A corpus linguistics study : metaphors in newspaper texts of the Paris attacks

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A corpus linguistics study : metaphors in newspaper texts of the Paris attacks

 

Author: Lam, King Chi
Title: A corpus linguistics study : metaphors in newspaper texts of the Paris attacks
Degree: M.A.
Year: 2016
Subject: Metaphor.
Newspapers -- Social aspects
Hong Kong Polytechnic University -- Dissertations
Department: Dept. of English
Pages: iv, 67 pages : color illustrations
Language: English
InnoPac Record: http://library.polyu.edu.hk/record=b2917079
URI: http://theses.lib.polyu.edu.hk/handle/200/8643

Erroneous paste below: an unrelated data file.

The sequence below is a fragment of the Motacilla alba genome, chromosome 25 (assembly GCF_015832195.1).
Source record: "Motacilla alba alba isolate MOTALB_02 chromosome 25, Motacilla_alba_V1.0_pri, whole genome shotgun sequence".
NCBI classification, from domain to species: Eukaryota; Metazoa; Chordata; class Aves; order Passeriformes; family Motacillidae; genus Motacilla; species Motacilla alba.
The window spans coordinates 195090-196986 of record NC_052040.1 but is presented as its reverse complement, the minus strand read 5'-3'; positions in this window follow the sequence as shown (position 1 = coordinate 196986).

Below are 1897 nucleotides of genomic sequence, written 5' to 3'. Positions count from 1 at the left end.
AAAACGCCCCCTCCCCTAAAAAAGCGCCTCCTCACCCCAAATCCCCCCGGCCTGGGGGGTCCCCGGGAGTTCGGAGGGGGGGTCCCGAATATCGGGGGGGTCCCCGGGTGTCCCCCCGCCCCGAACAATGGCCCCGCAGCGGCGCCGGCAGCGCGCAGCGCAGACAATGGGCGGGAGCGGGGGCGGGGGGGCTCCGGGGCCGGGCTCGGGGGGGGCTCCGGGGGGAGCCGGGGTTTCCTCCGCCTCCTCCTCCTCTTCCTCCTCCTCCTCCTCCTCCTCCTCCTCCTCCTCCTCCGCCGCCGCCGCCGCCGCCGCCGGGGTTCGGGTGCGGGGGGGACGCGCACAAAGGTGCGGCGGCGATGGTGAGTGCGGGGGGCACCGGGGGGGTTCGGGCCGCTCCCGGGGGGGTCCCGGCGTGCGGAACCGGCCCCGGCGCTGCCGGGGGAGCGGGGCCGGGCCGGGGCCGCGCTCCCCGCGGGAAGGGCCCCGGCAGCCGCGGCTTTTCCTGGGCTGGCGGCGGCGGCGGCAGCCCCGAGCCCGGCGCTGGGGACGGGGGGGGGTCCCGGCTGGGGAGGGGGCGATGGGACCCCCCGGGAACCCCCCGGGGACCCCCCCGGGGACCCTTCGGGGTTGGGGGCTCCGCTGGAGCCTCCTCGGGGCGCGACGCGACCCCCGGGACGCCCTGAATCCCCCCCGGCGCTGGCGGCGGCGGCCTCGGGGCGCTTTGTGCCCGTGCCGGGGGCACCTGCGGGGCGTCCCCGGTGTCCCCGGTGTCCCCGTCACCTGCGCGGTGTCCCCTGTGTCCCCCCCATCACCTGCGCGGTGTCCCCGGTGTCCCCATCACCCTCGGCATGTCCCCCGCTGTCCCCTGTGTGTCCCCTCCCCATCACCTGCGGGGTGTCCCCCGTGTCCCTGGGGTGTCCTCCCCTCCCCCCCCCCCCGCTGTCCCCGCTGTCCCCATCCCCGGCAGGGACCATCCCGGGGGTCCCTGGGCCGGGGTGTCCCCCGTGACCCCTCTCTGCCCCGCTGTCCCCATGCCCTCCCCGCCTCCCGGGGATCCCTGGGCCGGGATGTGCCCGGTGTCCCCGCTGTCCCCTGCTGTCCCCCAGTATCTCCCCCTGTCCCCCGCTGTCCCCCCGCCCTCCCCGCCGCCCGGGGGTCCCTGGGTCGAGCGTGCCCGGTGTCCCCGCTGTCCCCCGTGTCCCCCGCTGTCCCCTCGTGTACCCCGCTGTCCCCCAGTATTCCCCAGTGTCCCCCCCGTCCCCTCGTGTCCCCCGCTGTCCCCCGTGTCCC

Abstract: Employing a discourse analytical framework, the paper examines the abstract and complex social phenomenon of terrorism from a constructivist perspective. Constructivists suggest that terrorism is more a discursive than a physical fact as people's understanding of it is greatly contributed by social constructions in the discourse, such as elite discourse produced by governments and political leaders and mass media discourse. In this sense, metaphors, which construct social reality by projecting the known to the unknown, is a principal linguistic means to shed light on the understanding of terrorism and act as a coping mechanisms to reduce the complexity of the concept. In this paper, it is aimed to document how the general public perceives the recent terrorist acts by analyzing the metaphorisations in newspaper texts in the corpus of 2015 Paris Attacks. It as well focuses on the role metaphors have in this discourse treating them as both enabling and constraining conditions for the governmental responses. Three dominant conceptual metaphors constituting terrorism as a crime, a war and the concept of barbarism are identified. The counter-terrorism policies corresponds to the metaphoric constructions, such as the "criminal justice" model and the "war" model exemplified in the discussion, have shown the making of terrorism brings significant impacts on the domestic and international practice, which also cause social issues such as hate crimes. Lastly, it is argued that the conventional and stereotypical use of the dominant TERRORISM IS CRIME and TERRORISM IS WAR metaphors identified may well limit the possibilities of developing new counter-terror strategies.

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